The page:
Burger

Ranjit Singh Boparan buys Gourmet Burger Kitchen in rescue deal

Gourmet Burger Kitchen has been bought out of administration by the food industry tycoon Ranjit Singh Boparan in a deal that will save more than 660 jobs.



a sign hanging off the side of a building: Photograph: Maureen McLean/REX/Shutterstock


© Provided by The Guardian
Photograph: Maureen McLean/REX/Shutterstock

Boparan, who bought Carluccio’s in May, has bought 35 of the burger restaurant’s sites. However, under the pre-pack administration deal, 26 other sites will close, with the loss of 362 jobs.

The burger chain, which was owned by the South African company Famous Brands, which also owns Wimpy in the UK, was put on the market as it struggled amid the pandemic and high street lockdown.

But Gourmet Burger Kitchen has been in difficulties since a restructuring deal with landlords in 2018 under which it agreed to close up to 17 sites after the casual dining market became oversaturated.

Gavin Maher, a partner at Deloitte who was appointed joint administrator on Wednesday, said: “The broader challenges facing ‘bricks and mortar’ operators, combined with the effect of the lockdown, resulted in a deterioration in financial performance and a material funding requirement.

“We have been working closely with the management team under very difficult market conditions to try and find a funding solution, and I am glad to be able to announce the rescue of this well-loved brand together with a large proportion of the sites and workforce. However, it’s clearly disappointing that a number of sites have had to close resulting in today’s redundancies.”



a sign hanging off the side of a building: A Gourmet Burger Kitchen restaurant in Bracknell.


© Photograph: Maureen McLean/REX/Shutterstock
A Gourmet Burger Kitchen restaurant in Bracknell.

Labelled the “chicken king” as he is the co-owner and founder of 2 Sisters Food Group, which supplies about a third of the chicken on UK supermarket shelves, Boparan’s business interests includes turkey producer Bernard Matthews, the upmarket London restaurant The Cinnamon Club restaurant, as well as the Giraffe and Ed’s

Ranjit Singh Boparan buys Gourmet Burger Kitchen in rescue deal | Business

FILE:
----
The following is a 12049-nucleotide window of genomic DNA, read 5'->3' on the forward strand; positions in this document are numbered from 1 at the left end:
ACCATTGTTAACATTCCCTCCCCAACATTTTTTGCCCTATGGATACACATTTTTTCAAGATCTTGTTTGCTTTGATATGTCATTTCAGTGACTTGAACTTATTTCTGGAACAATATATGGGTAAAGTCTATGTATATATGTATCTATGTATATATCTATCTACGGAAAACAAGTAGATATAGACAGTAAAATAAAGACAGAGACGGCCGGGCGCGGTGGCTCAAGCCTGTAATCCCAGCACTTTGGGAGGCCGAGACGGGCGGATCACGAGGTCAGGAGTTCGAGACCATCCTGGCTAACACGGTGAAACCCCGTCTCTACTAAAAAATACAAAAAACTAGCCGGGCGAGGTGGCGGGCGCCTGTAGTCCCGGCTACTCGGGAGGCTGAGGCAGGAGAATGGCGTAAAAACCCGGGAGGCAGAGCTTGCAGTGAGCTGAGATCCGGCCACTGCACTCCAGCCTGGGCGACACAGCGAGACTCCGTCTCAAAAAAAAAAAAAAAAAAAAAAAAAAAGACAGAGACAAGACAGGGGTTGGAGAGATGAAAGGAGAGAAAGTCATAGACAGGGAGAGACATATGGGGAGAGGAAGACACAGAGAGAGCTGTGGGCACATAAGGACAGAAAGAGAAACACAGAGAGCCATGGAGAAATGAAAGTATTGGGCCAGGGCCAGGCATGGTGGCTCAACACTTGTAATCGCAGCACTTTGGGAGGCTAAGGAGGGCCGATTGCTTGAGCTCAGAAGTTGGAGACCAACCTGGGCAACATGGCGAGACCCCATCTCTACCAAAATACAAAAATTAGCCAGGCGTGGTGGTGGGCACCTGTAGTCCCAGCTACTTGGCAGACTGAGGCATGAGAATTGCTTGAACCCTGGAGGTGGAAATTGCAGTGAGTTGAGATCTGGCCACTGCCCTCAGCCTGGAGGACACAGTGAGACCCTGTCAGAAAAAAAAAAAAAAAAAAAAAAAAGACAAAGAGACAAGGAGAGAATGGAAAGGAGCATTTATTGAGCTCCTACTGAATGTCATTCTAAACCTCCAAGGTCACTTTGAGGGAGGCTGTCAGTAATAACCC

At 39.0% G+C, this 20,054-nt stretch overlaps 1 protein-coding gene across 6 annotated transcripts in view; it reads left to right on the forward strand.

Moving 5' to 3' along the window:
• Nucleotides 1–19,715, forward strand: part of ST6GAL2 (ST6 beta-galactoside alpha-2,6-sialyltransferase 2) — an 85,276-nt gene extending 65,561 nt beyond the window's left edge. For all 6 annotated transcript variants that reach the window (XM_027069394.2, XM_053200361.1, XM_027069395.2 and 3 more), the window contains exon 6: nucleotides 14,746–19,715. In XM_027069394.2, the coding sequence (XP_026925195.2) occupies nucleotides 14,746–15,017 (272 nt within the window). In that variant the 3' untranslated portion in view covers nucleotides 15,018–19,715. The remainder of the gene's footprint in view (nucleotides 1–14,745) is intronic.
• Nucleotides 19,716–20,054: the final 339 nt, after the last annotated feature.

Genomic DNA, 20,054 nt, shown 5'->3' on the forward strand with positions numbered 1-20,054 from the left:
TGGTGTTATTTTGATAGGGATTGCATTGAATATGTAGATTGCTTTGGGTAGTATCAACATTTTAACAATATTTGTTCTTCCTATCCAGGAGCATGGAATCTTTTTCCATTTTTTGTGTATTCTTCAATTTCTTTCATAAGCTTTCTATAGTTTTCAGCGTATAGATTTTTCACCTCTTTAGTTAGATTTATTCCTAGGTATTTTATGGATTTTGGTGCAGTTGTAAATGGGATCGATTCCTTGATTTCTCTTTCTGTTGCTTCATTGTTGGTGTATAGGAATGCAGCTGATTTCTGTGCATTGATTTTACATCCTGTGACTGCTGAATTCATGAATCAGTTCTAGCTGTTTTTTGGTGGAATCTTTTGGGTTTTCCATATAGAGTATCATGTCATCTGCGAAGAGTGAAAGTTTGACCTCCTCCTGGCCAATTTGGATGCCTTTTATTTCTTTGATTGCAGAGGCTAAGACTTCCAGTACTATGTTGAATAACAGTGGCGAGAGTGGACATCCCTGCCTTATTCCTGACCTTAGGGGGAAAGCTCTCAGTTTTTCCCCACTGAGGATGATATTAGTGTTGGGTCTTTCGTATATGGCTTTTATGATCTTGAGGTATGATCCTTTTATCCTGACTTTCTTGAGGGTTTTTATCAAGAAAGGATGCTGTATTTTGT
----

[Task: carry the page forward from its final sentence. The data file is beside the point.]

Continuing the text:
Gourmet Burger Kitchen has been bought out of administration by the food industry tycoon Ranjit Singh Boparan in a deal that will save more than 660 jobs.

Boparan, who bought Carluccio’s in May, has bought 35 of the burger restaurant’s sites. However, under the pre-pack administration deal, 26 other sites will close, with the loss of 362 jobs.

The burger chain, which was owned by the South African company Famous Brands, which also owns Wimpy in the UK, was put on the market as it struggled amid the pandemic and high street lockdown.

But Gourmet Burger Kitchen has been in difficulties since a restructuring deal with landlords in 2018 under which it agreed to close up to 17 sites after the casual dining market became oversaturated.

Gavin Maher, a partner at Deloitte who was appointed joint administrator on Wednesday, said: “The broader challenges facing ‘bricks and mortar’ operators, combined with the effect of the lockdown, resulted in a deterioration in financial performance and a material funding requirement.

“We have been working closely with the management team under very difficult market conditions to try and find a funding solution, and I am glad to be able to announce the rescue of this well-loved brand together with a large proportion of the sites and workforce. However, it’s clearly disappointing that a number of sites have had to close resulting in today’s redundancies.”